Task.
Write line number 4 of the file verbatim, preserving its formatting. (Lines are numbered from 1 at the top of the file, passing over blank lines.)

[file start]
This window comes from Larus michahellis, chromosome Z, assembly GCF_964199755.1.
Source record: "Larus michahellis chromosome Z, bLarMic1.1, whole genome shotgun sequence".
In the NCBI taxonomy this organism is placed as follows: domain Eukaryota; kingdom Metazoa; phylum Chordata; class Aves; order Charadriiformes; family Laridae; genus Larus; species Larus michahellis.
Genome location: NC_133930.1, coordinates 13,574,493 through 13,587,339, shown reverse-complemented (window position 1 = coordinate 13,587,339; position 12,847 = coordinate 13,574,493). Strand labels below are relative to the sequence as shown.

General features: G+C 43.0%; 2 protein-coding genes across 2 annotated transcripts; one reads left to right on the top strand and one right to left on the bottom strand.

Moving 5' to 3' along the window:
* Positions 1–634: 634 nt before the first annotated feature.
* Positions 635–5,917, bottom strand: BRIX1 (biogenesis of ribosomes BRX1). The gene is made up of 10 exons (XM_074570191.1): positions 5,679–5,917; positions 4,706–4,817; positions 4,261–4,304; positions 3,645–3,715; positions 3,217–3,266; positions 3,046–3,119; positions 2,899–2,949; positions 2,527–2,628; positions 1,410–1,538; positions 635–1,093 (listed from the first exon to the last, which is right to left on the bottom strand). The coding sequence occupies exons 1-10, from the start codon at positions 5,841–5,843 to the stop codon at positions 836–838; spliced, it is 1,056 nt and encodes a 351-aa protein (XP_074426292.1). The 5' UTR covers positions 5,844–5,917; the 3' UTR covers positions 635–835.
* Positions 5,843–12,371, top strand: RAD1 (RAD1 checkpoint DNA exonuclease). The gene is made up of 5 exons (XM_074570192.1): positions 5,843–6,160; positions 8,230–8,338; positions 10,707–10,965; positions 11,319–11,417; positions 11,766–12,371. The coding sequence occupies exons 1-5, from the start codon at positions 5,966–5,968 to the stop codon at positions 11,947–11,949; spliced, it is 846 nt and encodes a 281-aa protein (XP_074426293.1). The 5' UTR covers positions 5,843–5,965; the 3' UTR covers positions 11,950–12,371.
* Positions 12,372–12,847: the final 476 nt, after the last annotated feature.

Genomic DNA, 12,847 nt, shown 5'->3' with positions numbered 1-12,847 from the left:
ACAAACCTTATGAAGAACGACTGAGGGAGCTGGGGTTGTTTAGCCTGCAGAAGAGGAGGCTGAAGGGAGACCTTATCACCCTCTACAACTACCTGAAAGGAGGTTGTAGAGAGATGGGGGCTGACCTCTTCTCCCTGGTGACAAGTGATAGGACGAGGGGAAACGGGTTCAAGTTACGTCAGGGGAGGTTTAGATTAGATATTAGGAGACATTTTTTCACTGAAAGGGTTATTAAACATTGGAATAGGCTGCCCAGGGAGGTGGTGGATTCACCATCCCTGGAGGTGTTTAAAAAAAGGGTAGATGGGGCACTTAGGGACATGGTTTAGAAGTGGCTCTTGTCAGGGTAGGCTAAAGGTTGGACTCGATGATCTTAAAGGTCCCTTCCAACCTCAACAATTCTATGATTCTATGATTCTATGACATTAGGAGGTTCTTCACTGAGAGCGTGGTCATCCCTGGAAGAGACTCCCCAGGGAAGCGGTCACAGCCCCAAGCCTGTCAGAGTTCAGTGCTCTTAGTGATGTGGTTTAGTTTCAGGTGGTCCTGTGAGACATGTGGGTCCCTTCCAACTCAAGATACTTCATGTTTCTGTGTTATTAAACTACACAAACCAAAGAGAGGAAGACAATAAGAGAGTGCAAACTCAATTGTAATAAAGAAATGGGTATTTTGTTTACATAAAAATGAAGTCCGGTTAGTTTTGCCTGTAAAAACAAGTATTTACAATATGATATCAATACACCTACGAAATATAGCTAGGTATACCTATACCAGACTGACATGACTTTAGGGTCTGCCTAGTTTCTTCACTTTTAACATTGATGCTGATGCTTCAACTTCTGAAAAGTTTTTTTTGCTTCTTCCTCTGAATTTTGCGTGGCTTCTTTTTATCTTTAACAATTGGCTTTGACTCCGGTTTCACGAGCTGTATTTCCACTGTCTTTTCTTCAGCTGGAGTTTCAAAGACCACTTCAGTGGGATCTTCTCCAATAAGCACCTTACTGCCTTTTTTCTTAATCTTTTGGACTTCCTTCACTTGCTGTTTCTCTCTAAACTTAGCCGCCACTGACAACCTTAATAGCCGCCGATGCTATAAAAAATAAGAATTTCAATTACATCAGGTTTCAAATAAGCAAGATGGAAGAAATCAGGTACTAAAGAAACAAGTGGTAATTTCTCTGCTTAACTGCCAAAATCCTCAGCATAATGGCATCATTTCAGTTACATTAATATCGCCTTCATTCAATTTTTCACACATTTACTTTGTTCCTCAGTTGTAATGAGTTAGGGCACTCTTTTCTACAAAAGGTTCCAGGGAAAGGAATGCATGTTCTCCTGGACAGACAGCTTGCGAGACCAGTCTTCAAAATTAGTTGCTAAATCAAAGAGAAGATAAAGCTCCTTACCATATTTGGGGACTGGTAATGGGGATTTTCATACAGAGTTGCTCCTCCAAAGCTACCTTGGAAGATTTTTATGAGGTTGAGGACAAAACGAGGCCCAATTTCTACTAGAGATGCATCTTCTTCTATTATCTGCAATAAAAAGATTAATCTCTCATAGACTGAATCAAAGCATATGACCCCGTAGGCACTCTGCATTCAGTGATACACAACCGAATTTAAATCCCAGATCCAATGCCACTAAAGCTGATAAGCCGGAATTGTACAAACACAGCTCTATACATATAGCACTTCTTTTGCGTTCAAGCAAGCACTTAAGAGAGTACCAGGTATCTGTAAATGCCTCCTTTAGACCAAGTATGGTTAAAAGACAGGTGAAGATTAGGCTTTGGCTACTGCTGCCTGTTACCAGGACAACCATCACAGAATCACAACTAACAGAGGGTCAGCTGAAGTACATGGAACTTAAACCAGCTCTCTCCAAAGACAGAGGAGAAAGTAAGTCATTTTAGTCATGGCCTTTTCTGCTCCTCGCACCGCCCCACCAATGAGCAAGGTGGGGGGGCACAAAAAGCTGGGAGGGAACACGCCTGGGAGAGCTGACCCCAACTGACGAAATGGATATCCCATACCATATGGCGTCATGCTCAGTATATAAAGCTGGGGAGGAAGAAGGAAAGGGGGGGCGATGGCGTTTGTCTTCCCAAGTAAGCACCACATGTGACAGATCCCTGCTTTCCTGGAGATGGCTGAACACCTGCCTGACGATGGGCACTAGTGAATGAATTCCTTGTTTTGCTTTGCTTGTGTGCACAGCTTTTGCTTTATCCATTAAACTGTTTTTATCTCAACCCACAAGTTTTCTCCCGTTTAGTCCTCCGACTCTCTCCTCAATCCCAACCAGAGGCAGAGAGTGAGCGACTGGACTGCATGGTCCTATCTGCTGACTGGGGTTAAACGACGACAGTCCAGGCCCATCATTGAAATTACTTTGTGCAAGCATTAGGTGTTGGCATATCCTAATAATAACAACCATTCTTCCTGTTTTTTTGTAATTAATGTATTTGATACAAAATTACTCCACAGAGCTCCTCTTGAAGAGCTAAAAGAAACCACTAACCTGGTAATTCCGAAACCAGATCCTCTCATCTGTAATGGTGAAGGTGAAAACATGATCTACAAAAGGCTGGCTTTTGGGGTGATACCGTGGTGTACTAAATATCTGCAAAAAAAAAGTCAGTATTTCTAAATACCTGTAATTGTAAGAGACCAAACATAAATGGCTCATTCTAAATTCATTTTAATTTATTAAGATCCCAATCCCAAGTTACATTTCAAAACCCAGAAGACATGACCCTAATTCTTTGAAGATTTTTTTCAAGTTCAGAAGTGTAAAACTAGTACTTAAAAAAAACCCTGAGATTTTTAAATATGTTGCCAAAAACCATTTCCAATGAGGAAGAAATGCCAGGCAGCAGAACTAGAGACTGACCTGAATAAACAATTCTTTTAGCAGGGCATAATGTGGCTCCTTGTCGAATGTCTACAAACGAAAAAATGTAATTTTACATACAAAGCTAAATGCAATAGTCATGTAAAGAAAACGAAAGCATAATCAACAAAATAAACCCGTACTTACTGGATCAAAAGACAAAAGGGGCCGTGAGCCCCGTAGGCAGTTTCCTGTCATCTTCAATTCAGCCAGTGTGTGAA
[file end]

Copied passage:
Genome location: NC_133930.1, coordinates 13,574,493 through 13,587,339, shown reverse-complemented (window position 1 = coordinate 13,587,339; position 12,847 = coordinate 13,574,493). Strand labels below are relative to the sequence as shown.